Desert daydreams in Phoenix

Continued, page 3

My friends take me out to lunch at the Tempe Gordon Biersch, with its memorable fries and views of orderly, light-filled streets. Everywhere striking blue skies flood the senses.

At the end of the day, I head to Keegan’s on East Ray Road to meet some members of an international club that has several branches across Canada and the U.S. 

Mixed impressions

The South part of the city gives me mixed impressions. Though some of the area is apparently associated with gang activity, you’d never know it from the developments like the one where I’m staying.

A local police map lists it as a low-crime part of the city. As I drive, the only sounds I hear are occasional cars and crickets. 

I want to explore this desert that stretches in every direction. Up South Mountain Park, I reach 1,100 feet before turning back.

Desert Daydreams in PhoenixLost Dutchman State Park

East of the city, Lost Dutchman State Park has, along with short and easy trails, a good rough trail called the Siphon Draw. The park is named after a local legendary mine: German prospector Jacob Walz died with rich gold ore hidden under his bed. Its source, the mine, has never been found. 

Desert Daydreams in Phoenix

The Apache Trail

Highway 88 leading to the Apache Trail is a spectacular drive with lakes, canyons and hairpin turns all the way to Hoover Dam on the Arizona/Nevada border.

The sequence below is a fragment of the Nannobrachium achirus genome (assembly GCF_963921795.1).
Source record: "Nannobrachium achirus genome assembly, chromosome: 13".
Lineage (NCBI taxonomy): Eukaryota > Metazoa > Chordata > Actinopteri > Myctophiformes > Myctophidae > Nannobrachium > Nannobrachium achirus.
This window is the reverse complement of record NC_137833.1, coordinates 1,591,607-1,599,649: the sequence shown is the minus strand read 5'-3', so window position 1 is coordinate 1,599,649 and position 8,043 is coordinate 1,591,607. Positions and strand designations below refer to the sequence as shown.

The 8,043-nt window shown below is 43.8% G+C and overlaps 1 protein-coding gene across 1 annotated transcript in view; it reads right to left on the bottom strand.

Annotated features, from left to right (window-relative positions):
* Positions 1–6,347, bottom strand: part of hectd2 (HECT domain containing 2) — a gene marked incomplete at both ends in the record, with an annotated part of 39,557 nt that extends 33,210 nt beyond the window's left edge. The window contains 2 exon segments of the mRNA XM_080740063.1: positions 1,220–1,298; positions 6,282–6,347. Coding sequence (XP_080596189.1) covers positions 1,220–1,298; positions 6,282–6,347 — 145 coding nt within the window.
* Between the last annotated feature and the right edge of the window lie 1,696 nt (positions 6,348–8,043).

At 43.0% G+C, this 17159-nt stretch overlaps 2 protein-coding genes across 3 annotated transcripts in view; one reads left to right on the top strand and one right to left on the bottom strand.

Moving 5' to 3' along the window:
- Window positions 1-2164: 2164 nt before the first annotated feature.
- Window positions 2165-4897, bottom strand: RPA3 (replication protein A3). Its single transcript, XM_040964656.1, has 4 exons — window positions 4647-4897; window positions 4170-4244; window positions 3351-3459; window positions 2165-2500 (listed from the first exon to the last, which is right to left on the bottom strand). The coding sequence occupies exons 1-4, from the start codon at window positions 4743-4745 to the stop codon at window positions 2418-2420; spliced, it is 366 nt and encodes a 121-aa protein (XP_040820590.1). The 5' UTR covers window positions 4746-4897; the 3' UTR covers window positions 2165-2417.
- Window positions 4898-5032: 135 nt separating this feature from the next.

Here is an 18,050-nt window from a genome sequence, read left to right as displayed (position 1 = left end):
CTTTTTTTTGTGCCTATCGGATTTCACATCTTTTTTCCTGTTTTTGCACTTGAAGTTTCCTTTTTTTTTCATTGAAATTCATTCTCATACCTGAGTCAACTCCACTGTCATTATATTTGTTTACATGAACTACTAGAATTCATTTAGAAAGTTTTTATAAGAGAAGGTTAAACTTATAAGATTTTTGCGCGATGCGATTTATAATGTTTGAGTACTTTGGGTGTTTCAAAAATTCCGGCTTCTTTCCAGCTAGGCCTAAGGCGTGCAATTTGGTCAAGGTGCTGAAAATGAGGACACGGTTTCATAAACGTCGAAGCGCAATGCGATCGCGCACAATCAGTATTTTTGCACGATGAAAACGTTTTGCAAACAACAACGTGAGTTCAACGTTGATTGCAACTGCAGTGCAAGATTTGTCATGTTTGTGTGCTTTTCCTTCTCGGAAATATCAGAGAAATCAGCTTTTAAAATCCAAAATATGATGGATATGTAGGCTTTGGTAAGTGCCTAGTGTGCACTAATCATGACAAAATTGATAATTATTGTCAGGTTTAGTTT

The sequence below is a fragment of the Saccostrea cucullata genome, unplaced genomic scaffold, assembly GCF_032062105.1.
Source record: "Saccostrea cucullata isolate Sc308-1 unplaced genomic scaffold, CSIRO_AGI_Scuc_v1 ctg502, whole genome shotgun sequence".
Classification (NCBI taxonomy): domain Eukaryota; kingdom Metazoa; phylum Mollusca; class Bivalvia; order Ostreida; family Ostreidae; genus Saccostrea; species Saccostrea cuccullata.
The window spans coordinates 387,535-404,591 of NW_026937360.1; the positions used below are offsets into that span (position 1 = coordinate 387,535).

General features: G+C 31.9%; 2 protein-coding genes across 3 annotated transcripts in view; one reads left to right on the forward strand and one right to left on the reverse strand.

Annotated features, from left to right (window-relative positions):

I make it to Tortilla Flat—population: six residents, 10,000 tourists—before I have to turn back because the road is washed out. Since desert sand doesn’t soak up water well, flash floods are omnipresent threats. Apparently, more people drown in deserts than die of thirst.

As I drive back to Phoenix, I catch the sun setting on Apache Junction. 

I won’t leave the city without a trip to the Desert Botanical Garden. Cacti are now the newest objects of my fascination.

Desert Daydreams in PhoenixPhoenix's colorful Desert Botanical Garden

The Garden fulfills its promise, listing every cactus imaginable from here to the depths of Mexico: totem poles, bunny ear and black spine prickly pears, octopus cacti, ocotillo, candelilla, fish hook barrel cacti, and the massive cardon, each more colourful than the one before. An emerald hummingbird hovers near the garden path long enough to pose. 

Pork tacos at Gertrude’s, the botanical garden’s elegant and delightful restaurant, cap the morning perfectly. 

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